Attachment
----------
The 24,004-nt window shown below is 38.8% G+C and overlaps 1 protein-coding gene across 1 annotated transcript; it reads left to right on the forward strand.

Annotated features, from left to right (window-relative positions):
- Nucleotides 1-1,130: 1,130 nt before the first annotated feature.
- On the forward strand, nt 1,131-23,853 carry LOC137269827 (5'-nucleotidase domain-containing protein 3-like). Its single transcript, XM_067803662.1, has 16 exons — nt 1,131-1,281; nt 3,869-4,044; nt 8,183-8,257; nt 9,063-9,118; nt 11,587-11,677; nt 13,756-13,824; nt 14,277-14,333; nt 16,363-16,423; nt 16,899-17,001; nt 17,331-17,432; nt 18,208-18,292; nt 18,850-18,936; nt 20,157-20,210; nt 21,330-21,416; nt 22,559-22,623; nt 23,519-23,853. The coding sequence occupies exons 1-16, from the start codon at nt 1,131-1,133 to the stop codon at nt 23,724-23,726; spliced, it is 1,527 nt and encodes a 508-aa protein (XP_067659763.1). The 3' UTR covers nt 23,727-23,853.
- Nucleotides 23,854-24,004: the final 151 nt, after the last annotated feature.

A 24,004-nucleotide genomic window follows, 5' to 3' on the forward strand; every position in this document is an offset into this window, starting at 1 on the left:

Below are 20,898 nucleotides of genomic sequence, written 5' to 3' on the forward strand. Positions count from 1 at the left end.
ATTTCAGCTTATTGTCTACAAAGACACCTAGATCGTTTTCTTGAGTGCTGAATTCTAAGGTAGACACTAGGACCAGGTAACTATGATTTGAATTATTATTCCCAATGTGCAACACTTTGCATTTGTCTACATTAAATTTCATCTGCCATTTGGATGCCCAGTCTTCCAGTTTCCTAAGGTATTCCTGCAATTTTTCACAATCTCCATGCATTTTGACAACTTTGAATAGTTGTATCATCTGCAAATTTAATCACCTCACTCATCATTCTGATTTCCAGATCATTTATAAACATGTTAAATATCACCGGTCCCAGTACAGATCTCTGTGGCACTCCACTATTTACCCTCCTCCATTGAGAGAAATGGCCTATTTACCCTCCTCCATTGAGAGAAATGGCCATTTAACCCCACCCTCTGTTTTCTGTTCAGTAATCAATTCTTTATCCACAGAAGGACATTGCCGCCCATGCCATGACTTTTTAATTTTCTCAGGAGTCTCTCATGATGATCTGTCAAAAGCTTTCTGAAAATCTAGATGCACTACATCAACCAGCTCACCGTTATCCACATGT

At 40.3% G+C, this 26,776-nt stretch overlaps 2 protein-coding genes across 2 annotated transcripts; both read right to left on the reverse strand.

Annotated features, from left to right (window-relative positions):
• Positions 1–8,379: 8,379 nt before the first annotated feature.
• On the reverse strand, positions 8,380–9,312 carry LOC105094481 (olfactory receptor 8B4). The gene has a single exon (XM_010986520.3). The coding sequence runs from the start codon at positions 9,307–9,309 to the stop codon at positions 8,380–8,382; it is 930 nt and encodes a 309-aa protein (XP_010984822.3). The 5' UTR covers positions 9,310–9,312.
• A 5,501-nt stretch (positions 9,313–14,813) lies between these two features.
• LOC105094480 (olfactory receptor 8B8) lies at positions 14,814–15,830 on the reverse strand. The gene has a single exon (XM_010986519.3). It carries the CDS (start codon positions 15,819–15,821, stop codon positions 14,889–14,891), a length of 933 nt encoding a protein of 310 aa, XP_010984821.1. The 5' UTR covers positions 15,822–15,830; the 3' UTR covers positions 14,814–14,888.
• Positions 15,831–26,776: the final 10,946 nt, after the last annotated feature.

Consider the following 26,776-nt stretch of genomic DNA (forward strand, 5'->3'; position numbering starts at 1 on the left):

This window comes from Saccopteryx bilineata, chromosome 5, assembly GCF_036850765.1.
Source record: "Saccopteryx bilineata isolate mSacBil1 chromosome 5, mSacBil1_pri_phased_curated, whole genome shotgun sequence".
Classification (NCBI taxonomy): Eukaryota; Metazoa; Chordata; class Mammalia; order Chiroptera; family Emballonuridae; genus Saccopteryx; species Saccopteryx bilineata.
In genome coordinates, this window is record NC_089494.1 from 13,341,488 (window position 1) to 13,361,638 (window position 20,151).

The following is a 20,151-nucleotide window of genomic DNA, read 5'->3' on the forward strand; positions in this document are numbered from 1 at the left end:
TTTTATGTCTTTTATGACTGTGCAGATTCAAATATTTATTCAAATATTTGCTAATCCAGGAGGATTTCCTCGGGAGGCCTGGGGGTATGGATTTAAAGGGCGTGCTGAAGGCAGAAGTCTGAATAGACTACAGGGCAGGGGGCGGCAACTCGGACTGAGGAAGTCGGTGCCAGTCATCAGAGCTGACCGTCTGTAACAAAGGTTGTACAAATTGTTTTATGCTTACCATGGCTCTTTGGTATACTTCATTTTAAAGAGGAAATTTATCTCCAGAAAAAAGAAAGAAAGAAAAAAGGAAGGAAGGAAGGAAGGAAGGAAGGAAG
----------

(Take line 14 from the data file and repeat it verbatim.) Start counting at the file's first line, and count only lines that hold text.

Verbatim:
• LOC105094480 (olfactory receptor 8B8) lies at positions 14,814–15,830 on the reverse strand. The gene has a single exon (XM_010986519.3). It carries the CDS (start codon positions 15,819–15,821, stop codon positions 14,889–14,891), a length of 933 nt encoding a protein of 310 aa, XP_010984821.1. The 5' UTR covers positions 15,822–15,830; the 3' UTR covers positions 14,814–14,888.